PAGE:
More than 300 Black actors and filmmakers, including Idris Elba, Queen Latifah and Billy Porter, on Tuesday asked Hollywood to divest in the police and invest in anti-racist content. An open letter addressed to “Our Allies in Hollywood” attacked what it called the industry’s “legacy of white supremacy” and said Hollywood “encourages the epidemic of police violence and culture of anti-Blackness.”
The letter, organized by the group Hollywood 4 Black Lives, was written in the midst of a cultural and political reckoning in the United States about systemic racism and mass protests about the killing of Black people by police.
Specific demands included abolishing the employment of police officers on sets and putting pressure on Los Angeles city authorities to reduce budgets for policing.
It called on the movie and television industry to “end the intentional glorification of police brutality and corruption in our storytelling” and for studios to employ more Black people with executive, budget and green lighting powers.
Long-running police TV shows “Live PD” and “Cops” were canceled earlier this month. Multiple celebrities, including talk show hosts Jimmy Kimmel and Jimmy Fallon, and “30 Rock” creator Tina Fey have issued public apologies for wearing black face or depicting white characters made up as Black people.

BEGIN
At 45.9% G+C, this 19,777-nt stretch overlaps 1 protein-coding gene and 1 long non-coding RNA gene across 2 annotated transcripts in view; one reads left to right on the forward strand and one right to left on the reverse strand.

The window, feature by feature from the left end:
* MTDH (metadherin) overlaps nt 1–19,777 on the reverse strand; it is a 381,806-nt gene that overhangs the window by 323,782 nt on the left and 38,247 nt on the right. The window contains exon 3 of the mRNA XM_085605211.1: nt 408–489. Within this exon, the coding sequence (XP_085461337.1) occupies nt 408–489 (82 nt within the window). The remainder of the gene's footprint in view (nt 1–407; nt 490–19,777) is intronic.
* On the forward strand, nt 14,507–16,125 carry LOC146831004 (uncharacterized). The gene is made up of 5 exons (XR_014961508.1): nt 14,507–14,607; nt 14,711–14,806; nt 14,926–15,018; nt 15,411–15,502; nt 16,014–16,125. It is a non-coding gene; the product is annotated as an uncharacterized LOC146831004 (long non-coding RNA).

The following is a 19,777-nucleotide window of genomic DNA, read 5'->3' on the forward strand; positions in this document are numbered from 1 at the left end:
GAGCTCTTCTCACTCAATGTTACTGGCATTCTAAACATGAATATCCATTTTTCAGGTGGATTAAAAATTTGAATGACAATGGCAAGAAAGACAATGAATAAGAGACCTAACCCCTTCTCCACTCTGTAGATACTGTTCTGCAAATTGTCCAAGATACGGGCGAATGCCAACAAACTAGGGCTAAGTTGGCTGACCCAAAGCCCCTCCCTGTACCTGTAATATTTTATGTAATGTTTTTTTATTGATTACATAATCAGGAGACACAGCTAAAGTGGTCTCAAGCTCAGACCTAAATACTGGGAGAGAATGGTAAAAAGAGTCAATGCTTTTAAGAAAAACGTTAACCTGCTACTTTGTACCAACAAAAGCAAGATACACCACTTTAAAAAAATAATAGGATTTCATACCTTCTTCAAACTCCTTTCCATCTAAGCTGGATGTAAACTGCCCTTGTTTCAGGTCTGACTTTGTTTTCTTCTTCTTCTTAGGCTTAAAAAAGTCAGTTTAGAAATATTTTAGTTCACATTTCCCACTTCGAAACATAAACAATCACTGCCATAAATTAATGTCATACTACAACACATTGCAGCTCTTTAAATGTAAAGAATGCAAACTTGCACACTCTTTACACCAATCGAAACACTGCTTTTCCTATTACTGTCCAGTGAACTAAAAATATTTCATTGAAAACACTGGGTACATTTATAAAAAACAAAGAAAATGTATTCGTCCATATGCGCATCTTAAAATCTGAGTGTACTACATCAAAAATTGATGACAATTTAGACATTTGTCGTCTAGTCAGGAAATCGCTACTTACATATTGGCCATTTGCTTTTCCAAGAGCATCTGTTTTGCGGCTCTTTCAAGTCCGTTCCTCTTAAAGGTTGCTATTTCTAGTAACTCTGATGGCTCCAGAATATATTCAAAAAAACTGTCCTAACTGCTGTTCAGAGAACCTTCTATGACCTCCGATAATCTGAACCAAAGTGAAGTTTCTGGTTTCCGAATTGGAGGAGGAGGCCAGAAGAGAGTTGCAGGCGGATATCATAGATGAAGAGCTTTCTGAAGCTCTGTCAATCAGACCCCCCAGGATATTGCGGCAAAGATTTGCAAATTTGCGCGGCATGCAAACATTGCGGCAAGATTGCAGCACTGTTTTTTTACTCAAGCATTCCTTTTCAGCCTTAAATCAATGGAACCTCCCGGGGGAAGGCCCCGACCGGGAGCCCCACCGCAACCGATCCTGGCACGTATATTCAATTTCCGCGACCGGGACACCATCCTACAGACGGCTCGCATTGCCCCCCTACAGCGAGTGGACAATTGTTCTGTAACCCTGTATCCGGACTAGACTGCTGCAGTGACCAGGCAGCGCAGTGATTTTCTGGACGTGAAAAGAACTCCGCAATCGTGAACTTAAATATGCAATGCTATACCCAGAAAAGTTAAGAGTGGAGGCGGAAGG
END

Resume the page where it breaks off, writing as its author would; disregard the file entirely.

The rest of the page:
“It is time for Hollywood to acknowledge its role and take on the responsibility of repairing the damage and being a proactive part of the change,” Tuesday’s letter said.
According to a report on diversity in Hollywood published in February by the University of California, Los Angeles (UCLA), people of color took 27.6% of lead roles in top films for 2019, almost triple the percentage in 2011.
Heads of movie studios were 91% white and 82% male, according to the UCLA report.
Signatories to Tuesday’s letter included campaign groups Black Lives Matter and Color of Change, as well as actors Viola Davis, Tiffany Haddish, Janelle Monae, Mahershala Ali, Laverne Cox, Cynthia Erivo and “Black Panther” star Chadwick Boseman.